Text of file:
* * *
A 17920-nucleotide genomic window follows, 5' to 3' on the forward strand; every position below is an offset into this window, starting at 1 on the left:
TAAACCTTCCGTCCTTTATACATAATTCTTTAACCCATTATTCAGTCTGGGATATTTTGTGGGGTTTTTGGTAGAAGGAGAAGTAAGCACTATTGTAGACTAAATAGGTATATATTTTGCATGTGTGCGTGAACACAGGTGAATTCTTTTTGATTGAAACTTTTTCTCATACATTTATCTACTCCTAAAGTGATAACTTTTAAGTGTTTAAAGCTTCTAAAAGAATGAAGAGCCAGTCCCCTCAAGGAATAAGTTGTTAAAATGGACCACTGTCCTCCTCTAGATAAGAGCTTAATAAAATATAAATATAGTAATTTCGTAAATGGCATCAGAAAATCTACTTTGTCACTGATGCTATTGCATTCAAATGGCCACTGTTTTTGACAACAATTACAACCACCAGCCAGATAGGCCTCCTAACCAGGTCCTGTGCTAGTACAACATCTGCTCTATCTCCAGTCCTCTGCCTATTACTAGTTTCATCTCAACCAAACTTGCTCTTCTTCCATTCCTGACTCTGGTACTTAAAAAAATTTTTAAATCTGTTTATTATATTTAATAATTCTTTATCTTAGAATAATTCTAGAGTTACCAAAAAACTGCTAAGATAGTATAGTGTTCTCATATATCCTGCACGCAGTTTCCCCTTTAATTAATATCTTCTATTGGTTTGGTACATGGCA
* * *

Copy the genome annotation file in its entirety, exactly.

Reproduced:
A 17920-nucleotide genomic window follows, 5' to 3' on the forward strand; every position below is an offset into this window, starting at 1 on the left:
TAAACCTTCCGTCCTTTATACATAATTCTTTAACCCATTATTCAGTCTGGGATATTTTGTGGGGTTTTTGGTAGAAGGAGAAGTAAGCACTATTGTAGACTAAATAGGTATATATTTTGCATGTGTGCGTGAACACAGGTGAATTCTTTTTGATTGAAACTTTTTCTCATACATTTATCTACTCCTAAAGTGATAACTTTTAAGTGTTTAAAGCTTCTAAAAGAATGAAGAGCCAGTCCCCTCAAGGAATAAGTTGTTAAAATGGACCACTGTCCTCCTCTAGATAAGAGCTTAATAAAATATAAATATAGTAATTTCGTAAATGGCATCAGAAAATCTACTTTGTCACTGATGCTATTGCATTCAAATGGCCACTGTTTTTGACAACAATTACAACCACCAGCCAGATAGGCCTCCTAACCAGGTCCTGTGCTAGTACAACATCTGCTCTATCTCCAGTCCTCTGCCTATTACTAGTTTCATCTCAACCAAACTTGCTCTTCTTCCATTCCTGACTCTGGTACTTAAAAAAATTTTTAAATCTGTTTATTATATTTAATAATTCTTTATCTTAGAATAATTCTAGAGTTACCAAAAAACTGCTAAGATAGTATAGTGTTCTCATATATCCTGCACGCAGTTTCCCCTTTAATTAATATCTTCTATTGGTTTGGTACATGGCA